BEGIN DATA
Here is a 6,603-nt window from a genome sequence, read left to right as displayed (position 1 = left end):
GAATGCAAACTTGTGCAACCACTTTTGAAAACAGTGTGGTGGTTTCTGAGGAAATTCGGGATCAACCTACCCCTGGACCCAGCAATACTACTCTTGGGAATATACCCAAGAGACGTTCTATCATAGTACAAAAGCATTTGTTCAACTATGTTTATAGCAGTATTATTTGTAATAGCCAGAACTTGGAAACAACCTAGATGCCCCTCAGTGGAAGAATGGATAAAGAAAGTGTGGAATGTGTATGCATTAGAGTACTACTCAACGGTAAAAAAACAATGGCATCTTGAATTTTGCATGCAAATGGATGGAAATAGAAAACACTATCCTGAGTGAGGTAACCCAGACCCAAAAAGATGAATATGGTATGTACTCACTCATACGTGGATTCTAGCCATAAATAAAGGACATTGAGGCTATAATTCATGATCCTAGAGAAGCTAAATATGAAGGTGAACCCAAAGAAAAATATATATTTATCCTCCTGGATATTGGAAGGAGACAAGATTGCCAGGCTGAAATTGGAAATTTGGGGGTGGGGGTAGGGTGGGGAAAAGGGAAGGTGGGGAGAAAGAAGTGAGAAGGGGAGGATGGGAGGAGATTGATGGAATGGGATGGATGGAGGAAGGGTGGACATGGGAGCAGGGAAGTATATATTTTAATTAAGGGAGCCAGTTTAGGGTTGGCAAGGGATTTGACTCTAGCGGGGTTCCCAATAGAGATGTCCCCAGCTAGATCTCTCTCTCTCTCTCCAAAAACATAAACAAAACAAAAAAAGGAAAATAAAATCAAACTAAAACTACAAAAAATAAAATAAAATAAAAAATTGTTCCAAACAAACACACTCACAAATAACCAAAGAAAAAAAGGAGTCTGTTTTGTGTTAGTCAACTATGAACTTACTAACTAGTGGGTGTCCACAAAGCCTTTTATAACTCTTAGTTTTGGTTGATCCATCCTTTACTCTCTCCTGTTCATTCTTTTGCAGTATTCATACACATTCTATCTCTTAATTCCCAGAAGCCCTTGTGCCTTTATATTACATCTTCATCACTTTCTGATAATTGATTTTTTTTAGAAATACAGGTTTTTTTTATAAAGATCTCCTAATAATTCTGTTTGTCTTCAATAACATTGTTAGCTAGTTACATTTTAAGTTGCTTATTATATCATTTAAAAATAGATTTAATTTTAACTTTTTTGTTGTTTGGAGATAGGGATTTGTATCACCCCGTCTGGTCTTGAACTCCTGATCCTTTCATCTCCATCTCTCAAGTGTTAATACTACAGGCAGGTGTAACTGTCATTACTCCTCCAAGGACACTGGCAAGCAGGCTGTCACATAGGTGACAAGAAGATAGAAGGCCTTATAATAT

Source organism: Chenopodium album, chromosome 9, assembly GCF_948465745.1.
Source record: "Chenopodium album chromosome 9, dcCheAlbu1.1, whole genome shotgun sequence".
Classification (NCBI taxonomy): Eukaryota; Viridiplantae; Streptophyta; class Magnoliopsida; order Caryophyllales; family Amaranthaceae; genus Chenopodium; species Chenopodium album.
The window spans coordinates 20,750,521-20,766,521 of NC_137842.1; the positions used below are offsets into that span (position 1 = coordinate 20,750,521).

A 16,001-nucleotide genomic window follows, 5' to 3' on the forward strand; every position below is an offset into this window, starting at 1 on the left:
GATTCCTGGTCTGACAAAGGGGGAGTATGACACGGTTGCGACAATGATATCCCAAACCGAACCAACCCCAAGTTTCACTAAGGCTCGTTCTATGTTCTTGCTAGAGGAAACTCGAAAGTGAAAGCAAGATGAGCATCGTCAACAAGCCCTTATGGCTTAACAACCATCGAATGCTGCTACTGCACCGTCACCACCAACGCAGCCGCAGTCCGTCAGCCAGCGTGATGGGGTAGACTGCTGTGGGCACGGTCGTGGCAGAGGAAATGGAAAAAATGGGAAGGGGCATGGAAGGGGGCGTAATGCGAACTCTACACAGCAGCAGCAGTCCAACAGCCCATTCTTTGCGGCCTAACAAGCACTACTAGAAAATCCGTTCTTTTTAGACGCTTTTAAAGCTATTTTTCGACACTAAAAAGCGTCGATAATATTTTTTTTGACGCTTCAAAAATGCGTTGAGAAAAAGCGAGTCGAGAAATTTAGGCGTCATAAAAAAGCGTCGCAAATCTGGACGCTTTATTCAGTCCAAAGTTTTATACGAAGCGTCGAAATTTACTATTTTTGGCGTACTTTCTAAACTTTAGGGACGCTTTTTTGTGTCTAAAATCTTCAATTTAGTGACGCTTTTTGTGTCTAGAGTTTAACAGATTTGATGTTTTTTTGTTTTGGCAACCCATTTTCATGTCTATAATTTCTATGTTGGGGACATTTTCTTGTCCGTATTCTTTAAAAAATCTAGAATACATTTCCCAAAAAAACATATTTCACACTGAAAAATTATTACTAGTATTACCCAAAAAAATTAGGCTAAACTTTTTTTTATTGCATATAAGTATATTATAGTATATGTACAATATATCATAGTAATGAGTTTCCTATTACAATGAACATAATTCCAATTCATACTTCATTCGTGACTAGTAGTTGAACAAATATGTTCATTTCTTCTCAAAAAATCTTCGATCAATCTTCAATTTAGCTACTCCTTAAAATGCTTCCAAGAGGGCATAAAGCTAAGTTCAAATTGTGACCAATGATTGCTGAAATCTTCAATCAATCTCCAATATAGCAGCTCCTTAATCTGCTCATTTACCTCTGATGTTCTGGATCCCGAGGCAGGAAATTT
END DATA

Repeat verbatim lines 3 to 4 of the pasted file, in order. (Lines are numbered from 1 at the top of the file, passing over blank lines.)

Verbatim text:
Source organism: Chenopodium album, chromosome 9, assembly GCF_948465745.1.
Source record: "Chenopodium album chromosome 9, dcCheAlbu1.1, whole genome shotgun sequence".